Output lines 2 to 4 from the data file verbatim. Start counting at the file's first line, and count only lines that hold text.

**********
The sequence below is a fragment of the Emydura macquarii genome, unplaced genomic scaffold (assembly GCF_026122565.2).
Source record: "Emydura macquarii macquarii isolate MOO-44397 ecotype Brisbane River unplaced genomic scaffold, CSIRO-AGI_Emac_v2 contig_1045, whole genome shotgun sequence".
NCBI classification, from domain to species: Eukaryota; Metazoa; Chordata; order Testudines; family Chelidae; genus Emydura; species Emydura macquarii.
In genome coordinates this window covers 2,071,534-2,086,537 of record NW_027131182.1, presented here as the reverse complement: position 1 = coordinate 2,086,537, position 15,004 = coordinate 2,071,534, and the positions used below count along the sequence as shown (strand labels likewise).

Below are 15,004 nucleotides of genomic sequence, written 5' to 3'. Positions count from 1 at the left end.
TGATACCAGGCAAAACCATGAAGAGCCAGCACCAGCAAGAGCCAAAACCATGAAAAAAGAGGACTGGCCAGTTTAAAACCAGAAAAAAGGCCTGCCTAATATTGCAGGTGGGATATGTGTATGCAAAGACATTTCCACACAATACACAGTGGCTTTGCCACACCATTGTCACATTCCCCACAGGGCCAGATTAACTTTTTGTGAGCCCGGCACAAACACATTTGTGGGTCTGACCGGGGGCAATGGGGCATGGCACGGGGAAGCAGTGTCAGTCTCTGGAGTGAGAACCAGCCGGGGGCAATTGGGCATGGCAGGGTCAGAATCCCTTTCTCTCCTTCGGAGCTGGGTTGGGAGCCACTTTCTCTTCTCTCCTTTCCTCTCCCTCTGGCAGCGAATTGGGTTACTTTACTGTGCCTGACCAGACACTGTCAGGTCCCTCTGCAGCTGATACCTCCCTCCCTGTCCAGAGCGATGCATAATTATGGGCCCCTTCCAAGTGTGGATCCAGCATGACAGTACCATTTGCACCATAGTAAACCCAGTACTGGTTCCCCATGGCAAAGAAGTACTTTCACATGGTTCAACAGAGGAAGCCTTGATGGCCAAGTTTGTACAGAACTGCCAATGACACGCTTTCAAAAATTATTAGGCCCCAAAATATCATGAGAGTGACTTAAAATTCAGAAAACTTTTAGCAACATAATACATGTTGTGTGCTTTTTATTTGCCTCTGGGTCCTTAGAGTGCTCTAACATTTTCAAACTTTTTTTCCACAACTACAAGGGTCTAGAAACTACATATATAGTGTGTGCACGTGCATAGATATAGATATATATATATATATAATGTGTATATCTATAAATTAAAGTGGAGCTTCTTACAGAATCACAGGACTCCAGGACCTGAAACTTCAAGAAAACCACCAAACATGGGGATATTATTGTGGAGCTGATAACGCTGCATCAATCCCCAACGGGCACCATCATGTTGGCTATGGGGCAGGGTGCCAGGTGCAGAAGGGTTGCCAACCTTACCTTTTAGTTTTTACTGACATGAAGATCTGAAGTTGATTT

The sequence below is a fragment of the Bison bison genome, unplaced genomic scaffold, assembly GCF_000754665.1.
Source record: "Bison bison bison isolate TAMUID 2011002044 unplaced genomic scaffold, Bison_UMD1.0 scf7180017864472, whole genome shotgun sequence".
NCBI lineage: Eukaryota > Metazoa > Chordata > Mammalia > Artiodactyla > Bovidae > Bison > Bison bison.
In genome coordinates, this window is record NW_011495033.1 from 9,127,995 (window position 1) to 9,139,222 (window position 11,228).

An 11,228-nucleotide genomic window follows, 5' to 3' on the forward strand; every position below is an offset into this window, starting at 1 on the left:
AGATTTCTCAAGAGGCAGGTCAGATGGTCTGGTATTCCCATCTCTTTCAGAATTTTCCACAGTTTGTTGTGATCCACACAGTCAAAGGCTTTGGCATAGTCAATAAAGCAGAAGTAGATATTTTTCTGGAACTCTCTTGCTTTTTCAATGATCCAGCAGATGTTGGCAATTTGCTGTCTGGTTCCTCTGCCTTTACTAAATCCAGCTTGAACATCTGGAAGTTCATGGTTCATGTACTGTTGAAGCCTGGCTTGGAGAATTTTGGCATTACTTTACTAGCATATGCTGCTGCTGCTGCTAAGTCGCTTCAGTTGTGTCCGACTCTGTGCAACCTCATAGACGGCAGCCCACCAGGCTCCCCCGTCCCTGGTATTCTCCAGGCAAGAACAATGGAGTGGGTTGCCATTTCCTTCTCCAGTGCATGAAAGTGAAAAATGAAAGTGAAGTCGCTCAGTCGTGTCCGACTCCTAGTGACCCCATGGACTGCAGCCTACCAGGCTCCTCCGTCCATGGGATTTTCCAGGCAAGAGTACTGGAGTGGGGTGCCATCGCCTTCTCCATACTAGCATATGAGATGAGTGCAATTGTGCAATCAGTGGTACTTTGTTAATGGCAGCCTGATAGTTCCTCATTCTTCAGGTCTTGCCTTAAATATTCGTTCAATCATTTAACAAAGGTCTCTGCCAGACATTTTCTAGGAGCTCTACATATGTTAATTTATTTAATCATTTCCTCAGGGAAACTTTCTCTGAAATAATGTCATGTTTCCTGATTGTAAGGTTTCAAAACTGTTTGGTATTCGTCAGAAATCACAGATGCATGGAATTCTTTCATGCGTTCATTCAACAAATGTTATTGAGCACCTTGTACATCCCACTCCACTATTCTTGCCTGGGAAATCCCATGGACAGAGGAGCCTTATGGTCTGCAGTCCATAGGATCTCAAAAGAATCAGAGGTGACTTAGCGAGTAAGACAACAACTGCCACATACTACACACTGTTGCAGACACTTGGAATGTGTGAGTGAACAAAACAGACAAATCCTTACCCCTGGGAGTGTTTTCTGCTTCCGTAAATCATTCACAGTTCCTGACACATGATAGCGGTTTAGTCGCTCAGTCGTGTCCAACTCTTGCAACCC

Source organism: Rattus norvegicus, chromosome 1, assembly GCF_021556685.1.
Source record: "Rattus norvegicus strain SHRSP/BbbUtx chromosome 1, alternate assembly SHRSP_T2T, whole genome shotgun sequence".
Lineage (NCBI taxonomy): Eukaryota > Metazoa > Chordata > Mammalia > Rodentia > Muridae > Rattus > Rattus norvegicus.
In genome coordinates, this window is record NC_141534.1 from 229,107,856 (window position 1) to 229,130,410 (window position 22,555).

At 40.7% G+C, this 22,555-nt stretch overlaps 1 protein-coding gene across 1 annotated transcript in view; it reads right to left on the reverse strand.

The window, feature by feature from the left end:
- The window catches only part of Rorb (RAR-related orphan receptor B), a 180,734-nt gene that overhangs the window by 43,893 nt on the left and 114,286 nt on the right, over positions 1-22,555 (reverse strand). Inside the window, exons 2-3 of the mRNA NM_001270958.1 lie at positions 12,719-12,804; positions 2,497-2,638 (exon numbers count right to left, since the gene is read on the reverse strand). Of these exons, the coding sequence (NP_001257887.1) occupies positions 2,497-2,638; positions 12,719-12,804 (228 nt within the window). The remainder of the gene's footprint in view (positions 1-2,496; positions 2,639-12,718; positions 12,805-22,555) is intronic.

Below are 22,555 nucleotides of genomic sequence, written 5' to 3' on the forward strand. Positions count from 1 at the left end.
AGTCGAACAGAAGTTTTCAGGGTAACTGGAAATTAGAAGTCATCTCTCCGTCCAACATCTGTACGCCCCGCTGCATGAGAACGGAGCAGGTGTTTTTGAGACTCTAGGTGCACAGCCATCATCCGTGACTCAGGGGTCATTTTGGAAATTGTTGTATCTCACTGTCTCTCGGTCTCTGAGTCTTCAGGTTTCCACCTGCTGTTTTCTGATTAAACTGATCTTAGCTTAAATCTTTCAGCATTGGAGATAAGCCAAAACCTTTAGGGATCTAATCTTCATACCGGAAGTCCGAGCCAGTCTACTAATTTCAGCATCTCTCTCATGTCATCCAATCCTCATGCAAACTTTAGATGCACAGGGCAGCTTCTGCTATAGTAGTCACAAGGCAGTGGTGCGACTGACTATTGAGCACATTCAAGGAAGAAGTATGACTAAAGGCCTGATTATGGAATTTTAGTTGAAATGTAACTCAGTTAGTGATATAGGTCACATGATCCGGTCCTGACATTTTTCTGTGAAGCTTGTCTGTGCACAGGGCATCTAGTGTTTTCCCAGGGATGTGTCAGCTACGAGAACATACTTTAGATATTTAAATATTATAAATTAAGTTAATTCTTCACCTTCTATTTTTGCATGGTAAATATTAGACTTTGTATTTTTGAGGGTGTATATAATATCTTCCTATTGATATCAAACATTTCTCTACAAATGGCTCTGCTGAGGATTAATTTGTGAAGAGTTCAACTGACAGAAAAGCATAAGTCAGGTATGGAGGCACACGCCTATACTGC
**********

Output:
Source record: "Emydura macquarii macquarii isolate MOO-44397 ecotype Brisbane River unplaced genomic scaffold, CSIRO-AGI_Emac_v2 contig_1045, whole genome shotgun sequence".
NCBI classification, from domain to species: Eukaryota; Metazoa; Chordata; order Testudines; family Chelidae; genus Emydura; species Emydura macquarii.
In genome coordinates this window covers 2,071,534-2,086,537 of record NW_027131182.1, presented here as the reverse complement: position 1 = coordinate 2,086,537, position 15,004 = coordinate 2,071,534, and the positions used below count along the sequence as shown (strand labels likewise).